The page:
1510_wardAbout the author: Katherine Ward is a Canadian communications professional who takes pride in helping companies tell their stories clearly and succinctly, with a view to increasing brand awareness. Her Rotary Youth Exchange experience in the 1980s had a lasting impact on her life.

5 thoughts on “Looking (way) back at a big adventure

  1. Many thanks for your kind comments. Herkese teşekkürler!

    Civicconerns — I have written on more than one occasion about Turkey on my blog (http://act2sceneone.blogspot.ca/) — both more about my exchange year there and also a bit about current politics. I often muse that there is a book inside me; perhaps a memoir will get written one day!


  2. BothTutkey & Canada have very rich heritage and still bubbling with mixed dynamics of modernity of religious influence on both sides of the divide will Katherine offer is more of her memoir in Turkey or does she want us to to
    Pose questions and cheers to expedite her writing actions?
    Is there a special support if one wants to write for Rotary -more than a leaflet format and possibly a book?A prof @ 26! Spoke glowingly of Rotary International yesterday at the 9 th Investiture of Rotary Club of Oluyole Estate held at Mauve 21 Event Centre touting that globally RI is a gift to the world and that our club could also be a gift to our local community if we can donate books that will impact knowledge and skills to the youth and needy elders,The Professor of Animal Health has worked in and studied in different universities and well acquainted with Rotary friends and the manifold and conscientious not just consistent way we ve partnered Bill& Melknda Gates to help eradicate polio from planet earth for the benefit of global health,
    More pointedly why I suggest a fuller reflection of Katherine Ward ‘ Youth Exchange in Turkey from Canada is that a youth in Nigeria queried an elder statesman how many Politicians or so called Achievers write books of their lives unlikeAmerican public figures in and out of politics?Fajemiokun further probed the NTA panelist reflecting Nigeria at 55 if the country really have an identiy or clear cut goal forebery citizen even thoughthesaid nation is the largest economy? are the largo population educated? Is there an enabling environment for all to be truly productive?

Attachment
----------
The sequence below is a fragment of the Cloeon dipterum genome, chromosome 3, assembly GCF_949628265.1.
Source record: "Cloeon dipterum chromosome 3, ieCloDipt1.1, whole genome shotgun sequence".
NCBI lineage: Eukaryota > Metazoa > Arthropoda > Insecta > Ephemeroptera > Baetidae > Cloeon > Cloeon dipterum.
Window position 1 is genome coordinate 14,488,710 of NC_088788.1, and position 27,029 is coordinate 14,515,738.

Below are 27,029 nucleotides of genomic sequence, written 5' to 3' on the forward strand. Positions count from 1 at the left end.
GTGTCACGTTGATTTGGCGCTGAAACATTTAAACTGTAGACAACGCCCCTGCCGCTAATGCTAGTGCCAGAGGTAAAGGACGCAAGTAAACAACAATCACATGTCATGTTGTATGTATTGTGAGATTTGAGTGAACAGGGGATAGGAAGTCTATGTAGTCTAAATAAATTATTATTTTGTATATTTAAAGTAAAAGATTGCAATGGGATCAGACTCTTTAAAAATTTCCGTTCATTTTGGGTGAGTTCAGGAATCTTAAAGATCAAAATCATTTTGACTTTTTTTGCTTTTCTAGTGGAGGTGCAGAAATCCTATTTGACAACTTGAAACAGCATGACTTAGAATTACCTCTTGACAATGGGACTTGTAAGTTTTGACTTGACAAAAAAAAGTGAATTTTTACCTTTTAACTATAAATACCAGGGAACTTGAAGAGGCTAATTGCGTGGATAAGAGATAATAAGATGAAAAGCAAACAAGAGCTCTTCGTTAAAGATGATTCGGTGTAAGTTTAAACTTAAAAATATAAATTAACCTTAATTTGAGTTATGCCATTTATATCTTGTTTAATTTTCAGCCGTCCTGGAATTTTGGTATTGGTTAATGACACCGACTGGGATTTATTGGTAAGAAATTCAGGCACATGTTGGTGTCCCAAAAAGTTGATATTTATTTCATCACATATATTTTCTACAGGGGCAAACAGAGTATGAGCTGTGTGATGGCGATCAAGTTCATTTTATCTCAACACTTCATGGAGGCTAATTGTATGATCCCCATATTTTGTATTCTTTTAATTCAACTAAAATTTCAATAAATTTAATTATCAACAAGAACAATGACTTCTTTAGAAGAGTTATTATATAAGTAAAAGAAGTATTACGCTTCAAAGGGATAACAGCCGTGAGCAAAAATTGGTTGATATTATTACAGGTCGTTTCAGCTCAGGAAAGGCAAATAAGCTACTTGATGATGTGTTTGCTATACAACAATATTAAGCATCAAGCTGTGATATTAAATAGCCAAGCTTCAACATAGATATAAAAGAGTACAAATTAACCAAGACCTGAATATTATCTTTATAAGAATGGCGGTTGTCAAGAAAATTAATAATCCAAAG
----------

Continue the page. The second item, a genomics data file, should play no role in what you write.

I agree in toto with the young woman in her early 30s that Achievers Roth modeling Fyers shouldntbethoseopportunists who have looted public treasury and stacked them abroad but those whose lives are inspiring challenging and creative in their fields of training or community service.Surely such Achievers will be fruitful and proud to to replicate entrepreneurship programmes to improve human conditions and effective living.
    this then is why a fuller memoir beyond The Rotary Voice will be a delight to read by Rotarians and Non Rotarians alike

    Civic concern convener RID 9125


  3. Pingback: Looking (way) back at a big adventure | The Rotary Club of Carteret